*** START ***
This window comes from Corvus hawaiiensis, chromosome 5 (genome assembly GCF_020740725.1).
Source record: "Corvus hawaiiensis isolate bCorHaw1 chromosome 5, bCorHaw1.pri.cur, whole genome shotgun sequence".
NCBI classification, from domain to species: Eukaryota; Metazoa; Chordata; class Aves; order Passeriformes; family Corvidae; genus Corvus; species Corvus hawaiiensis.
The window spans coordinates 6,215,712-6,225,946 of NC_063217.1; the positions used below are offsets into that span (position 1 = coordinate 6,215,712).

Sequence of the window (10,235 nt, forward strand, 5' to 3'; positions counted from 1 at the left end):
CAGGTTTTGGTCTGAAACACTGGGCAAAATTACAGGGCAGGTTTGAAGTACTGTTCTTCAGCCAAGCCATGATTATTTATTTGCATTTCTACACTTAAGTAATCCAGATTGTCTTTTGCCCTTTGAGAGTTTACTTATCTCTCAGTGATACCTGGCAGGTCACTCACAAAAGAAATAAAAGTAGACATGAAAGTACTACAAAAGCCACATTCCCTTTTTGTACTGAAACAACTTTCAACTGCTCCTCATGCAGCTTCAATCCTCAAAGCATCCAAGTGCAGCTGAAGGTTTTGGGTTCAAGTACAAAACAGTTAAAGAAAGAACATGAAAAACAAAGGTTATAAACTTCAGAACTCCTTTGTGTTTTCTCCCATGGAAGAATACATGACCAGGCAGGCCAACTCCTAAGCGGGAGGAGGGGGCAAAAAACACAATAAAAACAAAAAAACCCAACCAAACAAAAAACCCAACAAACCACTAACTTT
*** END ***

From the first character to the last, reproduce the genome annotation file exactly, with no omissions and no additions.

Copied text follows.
This window comes from Corvus hawaiiensis, chromosome 5 (genome assembly GCF_020740725.1).
Source record: "Corvus hawaiiensis isolate bCorHaw1 chromosome 5, bCorHaw1.pri.cur, whole genome shotgun sequence".
NCBI classification, from domain to species: Eukaryota; Metazoa; Chordata; class Aves; order Passeriformes; family Corvidae; genus Corvus; species Corvus hawaiiensis.
The window spans coordinates 6,215,712-6,225,946 of NC_063217.1; the positions used below are offsets into that span (position 1 = coordinate 6,215,712).

Sequence of the window (10,235 nt, forward strand, 5' to 3'; positions counted from 1 at the left end):
CAGGTTTTGGTCTGAAACACTGGGCAAAATTACAGGGCAGGTTTGAAGTACTGTTCTTCAGCCAAGCCATGATTATTTATTTGCATTTCTACACTTAAGTAATCCAGATTGTCTTTTGCCCTTTGAGAGTTTACTTATCTCTCAGTGATACCTGGCAGGTCACTCACAAAAGAAATAAAAGTAGACATGAAAGTACTACAAAAGCCACATTCCCTTTTTGTACTGAAACAACTTTCAACTGCTCCTCATGCAGCTTCAATCCTCAAAGCATCCAAGTGCAGCTGAAGGTTTTGGGTTCAAGTACAAAACAGTTAAAGAAAGAACATGAAAAACAAAGGTTATAAACTTCAGAACTCCTTTGTGTTTTCTCCCATGGAAGAATACATGACCAGGCAGGCCAACTCCTAAGCGGGAGGAGGGGGCAAAAAACACAATAAAAACAAAAAAACCCAACCAAACAAAAAACCCAACAAACCACTAACTTT